Earliest birds acted more like turkeys than common cuckoos

November 14th, 2007 - 8:33 am ICT by admin  
According to Christopher Glen of the University of Queensland, all fossil species, representing evolutionary lineages from non-flying ancestors to early flying birds, had claws more like modern birds that spend most of their time on the ground.

The researchers claim that the evolutionary ancestors of birds primarily made their living off the ground rather than in trees.

“The claws of Mesozoic birds and their immediate ancestors, the non-avian theropods, are relatively ’straight’-most like [those] of birds that are now either specialized for walking on the ground or have a preference for it, rather than the highly curved claws of birds that spend a lot of time in trees,” says Glen.

In their study, Glen and his colleagues suggest that part of the problem is the loose categorization of many living bird species as either ground- or tree-dwellers on the basis of their hind limbs when, in reality, these are not mutually exclusive alternatives.

Rather, they said that birds exhibit differing degrees of ground- and tree-based behaviours and would be better placed along a continuum according to the proportion of time spent on ground versus tree foraging.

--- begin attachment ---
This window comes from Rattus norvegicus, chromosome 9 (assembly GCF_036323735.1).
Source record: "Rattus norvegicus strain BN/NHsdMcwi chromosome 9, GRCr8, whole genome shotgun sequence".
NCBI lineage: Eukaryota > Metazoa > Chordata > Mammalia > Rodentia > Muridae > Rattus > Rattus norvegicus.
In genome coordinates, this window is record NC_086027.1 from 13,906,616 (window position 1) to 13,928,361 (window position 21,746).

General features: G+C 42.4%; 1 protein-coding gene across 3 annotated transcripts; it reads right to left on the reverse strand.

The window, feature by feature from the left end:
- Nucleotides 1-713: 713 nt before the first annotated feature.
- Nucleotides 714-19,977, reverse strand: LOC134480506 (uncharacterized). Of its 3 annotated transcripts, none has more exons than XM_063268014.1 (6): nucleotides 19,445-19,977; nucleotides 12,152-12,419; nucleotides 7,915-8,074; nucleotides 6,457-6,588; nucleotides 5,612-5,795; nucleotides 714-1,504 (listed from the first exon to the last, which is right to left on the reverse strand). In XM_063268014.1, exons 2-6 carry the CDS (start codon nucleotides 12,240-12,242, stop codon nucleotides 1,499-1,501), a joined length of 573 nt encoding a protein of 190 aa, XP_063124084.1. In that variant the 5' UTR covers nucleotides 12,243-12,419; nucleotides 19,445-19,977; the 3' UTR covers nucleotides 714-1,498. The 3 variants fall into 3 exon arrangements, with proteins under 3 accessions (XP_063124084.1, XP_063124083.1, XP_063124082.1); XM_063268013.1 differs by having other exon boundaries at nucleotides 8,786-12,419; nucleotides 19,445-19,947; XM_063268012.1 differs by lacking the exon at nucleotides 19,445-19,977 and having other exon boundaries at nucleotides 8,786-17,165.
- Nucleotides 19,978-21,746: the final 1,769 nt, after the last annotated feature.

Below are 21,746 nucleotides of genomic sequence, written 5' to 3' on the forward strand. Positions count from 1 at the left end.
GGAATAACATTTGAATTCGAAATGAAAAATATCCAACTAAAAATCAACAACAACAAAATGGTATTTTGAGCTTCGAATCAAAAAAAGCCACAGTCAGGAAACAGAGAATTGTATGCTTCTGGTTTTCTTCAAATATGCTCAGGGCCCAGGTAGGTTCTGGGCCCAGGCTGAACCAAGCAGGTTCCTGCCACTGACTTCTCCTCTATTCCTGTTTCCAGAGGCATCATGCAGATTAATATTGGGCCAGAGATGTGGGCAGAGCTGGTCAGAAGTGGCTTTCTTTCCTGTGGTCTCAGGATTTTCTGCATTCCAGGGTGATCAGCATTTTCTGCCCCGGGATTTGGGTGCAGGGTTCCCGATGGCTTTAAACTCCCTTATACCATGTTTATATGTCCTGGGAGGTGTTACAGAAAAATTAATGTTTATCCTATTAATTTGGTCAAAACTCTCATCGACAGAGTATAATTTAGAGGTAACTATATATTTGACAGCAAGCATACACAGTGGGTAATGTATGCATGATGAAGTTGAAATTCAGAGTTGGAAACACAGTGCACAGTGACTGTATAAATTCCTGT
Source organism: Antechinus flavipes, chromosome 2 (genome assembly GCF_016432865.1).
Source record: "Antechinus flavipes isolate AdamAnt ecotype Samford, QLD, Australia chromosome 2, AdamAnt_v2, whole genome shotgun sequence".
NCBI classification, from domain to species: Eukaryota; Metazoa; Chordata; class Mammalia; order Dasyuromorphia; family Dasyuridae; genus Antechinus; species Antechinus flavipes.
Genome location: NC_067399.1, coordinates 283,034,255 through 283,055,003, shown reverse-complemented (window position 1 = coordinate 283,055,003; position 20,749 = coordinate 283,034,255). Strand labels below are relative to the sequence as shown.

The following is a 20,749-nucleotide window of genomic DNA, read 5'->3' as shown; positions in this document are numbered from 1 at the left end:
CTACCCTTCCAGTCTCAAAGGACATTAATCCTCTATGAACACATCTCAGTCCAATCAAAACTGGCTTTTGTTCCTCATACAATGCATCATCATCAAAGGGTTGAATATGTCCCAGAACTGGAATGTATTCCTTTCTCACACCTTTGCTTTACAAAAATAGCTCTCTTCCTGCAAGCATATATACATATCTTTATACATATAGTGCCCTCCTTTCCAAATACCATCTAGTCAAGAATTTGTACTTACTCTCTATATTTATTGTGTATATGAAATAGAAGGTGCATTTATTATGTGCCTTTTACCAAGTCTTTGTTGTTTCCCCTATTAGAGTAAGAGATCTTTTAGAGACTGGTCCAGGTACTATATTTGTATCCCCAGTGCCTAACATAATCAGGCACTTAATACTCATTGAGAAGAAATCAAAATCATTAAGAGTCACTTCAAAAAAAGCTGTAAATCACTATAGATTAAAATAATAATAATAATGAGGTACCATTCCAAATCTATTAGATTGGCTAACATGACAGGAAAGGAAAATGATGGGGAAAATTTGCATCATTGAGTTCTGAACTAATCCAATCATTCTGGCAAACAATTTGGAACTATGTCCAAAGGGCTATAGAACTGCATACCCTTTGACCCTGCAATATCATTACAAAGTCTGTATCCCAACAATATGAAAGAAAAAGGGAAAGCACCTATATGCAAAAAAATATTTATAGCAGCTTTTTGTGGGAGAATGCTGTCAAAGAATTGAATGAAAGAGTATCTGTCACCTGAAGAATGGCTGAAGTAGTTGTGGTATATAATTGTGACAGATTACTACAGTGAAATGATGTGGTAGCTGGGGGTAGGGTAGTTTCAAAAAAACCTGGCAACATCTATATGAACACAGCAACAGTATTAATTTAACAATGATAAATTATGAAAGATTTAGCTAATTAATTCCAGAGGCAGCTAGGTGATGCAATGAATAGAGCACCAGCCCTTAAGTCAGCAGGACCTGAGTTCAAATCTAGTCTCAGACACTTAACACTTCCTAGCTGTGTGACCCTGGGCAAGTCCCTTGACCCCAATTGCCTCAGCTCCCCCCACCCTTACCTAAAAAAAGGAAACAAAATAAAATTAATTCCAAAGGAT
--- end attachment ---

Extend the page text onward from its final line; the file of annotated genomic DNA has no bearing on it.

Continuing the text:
To test the idea, Glen’s group first analyzed the toe claws of 249 species of recent birds, revealing that their claw curvatures increase, becoming more hooked, as tree foraging becomes more predominant. They then compared the claw curvatures of modern birds to those of the fossilized ancestors of birds.

“Since claw angle is independent of body size and the evolutionary relationships among species, it is a reliable indicator of the predominant behaviour reliant upon hind-limb locomotion, and can make an important contribution to reconstructing the ‘ecomorphology’ of fossil species. Our findings suggest early birds foraged predominantly on the ground, rather than supporting previous suggestions of arboreal claw adaptations, which appear to have evolved later in the lineage,” they concluded. (ANI)

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